Italy to pay up to 17 bln euros to deal with two troubled banks: Gov’t
ROME - Agence France-Presse
REUTERS photoItaly will pay up to 17 billion euros ($19 billion) to break up two insolvent Venetian banks, which have posed a threat to the country’s banking system, the government announced on June 25.
Both face bankruptcy and European authorities had urged Italy to devise a rescue framework, selling off the good assets of the stricken Banca Popolare di Vicenza and Veneto Banca and transferring their toxic assets to a “bad bank,” essentially financed by Rome.
The move comes less than a month after the EU anti-trust authority approved Italy’s massive rescue of the country’s troubled third-largest bank, Monte dei Paschi di Siena (BMPS), which has been in deep trouble since the worst of the eurozone debt crisis.
The Italian government will stage the two Venetian banks’ rescue with support from the country’s biggest retail bank, Intesa Sanpaolo, which will take up the good assets to protect the banks’ customers and to minimize staff lay-offs.
The European Commission in a statement said it “has approved, under EU rules, Italian measures to facilitate the liquidation of BPVI and Veneto Banca under national insolvency law”.
EU competition commissioner Margrethe Vestager said that Italy considers state aid necessary “to avoid an economic disturbance in the Veneto region.”
She added that “Italy will support the sale and integration of some activities and the transfer of employees to Intesa Sanpaolo”.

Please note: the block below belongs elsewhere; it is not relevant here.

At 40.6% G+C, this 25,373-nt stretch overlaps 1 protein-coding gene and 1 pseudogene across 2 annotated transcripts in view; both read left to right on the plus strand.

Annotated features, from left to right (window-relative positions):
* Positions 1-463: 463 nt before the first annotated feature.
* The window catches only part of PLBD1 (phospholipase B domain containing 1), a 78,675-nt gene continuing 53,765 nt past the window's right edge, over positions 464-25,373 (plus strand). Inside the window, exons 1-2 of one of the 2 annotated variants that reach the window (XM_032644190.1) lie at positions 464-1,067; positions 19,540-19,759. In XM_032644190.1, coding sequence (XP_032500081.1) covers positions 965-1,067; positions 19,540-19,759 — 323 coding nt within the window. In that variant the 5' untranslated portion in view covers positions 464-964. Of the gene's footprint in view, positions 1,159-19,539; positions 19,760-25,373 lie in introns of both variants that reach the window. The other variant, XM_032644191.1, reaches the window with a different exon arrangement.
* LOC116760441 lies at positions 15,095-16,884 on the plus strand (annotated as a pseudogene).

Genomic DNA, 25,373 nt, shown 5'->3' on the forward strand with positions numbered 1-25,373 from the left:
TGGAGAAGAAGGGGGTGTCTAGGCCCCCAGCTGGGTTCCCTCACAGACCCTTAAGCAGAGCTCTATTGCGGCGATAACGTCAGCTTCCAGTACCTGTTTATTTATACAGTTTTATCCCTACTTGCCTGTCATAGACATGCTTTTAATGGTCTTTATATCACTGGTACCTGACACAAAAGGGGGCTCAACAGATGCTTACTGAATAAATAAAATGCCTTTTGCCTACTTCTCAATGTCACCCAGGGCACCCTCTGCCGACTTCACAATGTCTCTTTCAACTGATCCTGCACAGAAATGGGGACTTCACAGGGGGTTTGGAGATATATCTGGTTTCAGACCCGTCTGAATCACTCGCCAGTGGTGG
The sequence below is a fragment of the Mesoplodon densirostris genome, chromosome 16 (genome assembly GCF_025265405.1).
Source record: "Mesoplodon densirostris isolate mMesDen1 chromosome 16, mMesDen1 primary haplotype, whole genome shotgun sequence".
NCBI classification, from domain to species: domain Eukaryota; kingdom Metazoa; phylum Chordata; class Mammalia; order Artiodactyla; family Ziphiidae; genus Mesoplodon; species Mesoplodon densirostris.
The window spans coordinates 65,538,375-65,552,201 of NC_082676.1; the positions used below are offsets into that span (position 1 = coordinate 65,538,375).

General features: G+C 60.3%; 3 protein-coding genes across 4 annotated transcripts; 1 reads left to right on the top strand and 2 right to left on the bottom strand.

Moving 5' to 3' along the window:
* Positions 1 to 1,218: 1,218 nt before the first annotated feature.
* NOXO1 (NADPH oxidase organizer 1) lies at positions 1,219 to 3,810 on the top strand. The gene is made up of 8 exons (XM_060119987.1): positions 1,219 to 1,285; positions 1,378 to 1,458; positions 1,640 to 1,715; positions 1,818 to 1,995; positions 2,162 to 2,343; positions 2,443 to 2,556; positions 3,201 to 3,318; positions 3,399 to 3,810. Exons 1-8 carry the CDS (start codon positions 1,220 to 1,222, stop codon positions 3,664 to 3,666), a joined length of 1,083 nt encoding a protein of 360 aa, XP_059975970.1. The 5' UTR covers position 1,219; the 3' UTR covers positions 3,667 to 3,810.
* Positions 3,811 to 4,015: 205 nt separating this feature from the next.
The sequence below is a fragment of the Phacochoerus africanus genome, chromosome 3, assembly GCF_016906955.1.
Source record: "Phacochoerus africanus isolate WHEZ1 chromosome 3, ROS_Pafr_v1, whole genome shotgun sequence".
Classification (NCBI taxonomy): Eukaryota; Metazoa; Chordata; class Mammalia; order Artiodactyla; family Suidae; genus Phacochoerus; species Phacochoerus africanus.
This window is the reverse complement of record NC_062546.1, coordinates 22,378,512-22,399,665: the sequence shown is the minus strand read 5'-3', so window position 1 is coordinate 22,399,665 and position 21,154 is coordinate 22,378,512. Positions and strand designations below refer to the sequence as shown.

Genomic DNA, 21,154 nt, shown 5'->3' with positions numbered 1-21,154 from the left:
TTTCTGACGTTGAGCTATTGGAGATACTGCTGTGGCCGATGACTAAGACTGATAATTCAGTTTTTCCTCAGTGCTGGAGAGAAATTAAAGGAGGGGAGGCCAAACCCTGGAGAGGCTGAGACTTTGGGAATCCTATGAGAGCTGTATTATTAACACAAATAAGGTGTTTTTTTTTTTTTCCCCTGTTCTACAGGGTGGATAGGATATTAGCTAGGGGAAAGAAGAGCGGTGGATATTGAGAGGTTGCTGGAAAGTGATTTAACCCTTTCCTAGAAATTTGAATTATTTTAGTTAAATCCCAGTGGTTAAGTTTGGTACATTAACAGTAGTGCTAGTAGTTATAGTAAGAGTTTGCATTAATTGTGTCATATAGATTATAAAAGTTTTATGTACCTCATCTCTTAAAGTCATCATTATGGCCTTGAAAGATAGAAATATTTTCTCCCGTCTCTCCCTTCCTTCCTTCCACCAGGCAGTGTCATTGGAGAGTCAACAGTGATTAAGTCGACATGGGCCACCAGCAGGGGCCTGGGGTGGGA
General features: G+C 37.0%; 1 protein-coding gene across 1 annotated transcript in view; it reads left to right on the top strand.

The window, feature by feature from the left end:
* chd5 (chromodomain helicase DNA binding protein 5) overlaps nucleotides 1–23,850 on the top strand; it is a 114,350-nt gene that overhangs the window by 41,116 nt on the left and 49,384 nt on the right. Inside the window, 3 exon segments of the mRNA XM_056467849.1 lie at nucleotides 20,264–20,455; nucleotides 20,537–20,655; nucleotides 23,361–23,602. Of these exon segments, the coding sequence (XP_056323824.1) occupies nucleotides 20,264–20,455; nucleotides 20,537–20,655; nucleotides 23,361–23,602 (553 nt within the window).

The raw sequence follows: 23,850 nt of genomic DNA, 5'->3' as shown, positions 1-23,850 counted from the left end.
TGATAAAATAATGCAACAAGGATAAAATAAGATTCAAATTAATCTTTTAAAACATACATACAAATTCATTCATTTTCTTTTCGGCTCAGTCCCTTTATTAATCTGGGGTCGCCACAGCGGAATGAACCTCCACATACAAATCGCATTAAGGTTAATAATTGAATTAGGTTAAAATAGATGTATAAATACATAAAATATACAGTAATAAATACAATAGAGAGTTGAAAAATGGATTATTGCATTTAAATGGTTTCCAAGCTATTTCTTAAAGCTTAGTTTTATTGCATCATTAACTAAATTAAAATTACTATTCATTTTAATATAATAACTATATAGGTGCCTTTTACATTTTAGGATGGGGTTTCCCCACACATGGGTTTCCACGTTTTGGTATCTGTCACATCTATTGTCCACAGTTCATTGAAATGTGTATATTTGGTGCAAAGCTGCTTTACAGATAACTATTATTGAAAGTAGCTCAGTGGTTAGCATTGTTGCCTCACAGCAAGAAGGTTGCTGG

Padoan said 4,785 billion euros would be set aside immediately to “maintain capitalization” of Intesa Sanpaolo, which has made that a condition of any cooperation.
For its part Intesa has put one symbolic euro on the table and attached a further string to the deal by insisting its share dividend policy remain unaffected.
“The total resources mobilized could reach a maximum of 17 billion euros -- but the immediate cost to the state is a little more than five billion,” said Finance Minister Pier Carlo Padoan.
“This decree allows the stabilization of the Venetian economy and safeguarding of the economic activity of the Venetian banks,” said Padoan.
Italian Prime Minister Paolo Gentiloni portrayed the move as necessary to shore up the situation of current account holders and ordinary savers as well as of bank workers, in order to bolster “the good health of our banking system.”
The 19-member eurozone has expressed concern at the perilous state of some Italian banks as Rome tries to address piles of risky loans sitting on the books of some of them.
In a statement released late on June 23, the Italian finance ministry said Rome would “adopt necessary measures to ensure banking activity is fully operational, with protection for all current account holders, deposits and senior shares.”
Media reports suggested the bill to the Italian taxpayer from the “bad bank” would be around 10 billion euros.
There is also the issue of some 3,500 to 4,000 bank employees set to lose their jobs as well as associated early retirement costs, La Repubblica reported on June 25.
But Intesa CEO Carlo Messina said late Sunday that there would be no redundancies.
“Our intervention will make it possible to secure more than 50 billion euros of savings entrusted to the two banks and to protect two million customers, including 200,000 companies,” he added.
Earlier this month, the EU anti-trust authority approved the rescue of BMPS, founded in Siena in 1472, making it Italy’s oldest bank.
Rome is set to take a majority stake on a provisional basis to prevent bankruptcy and inject capital in line with EU rules, while limiting the burden for Italian taxpayers after the lender failed to raise funds on the market last year.
In exchange, Rome must accept a drastic EU-approved restructuring plan for BMPS expected to involve mass layoffs.
The European Central Bank said last December that BMPS was short of a staggering 8.8 billion euros in capital.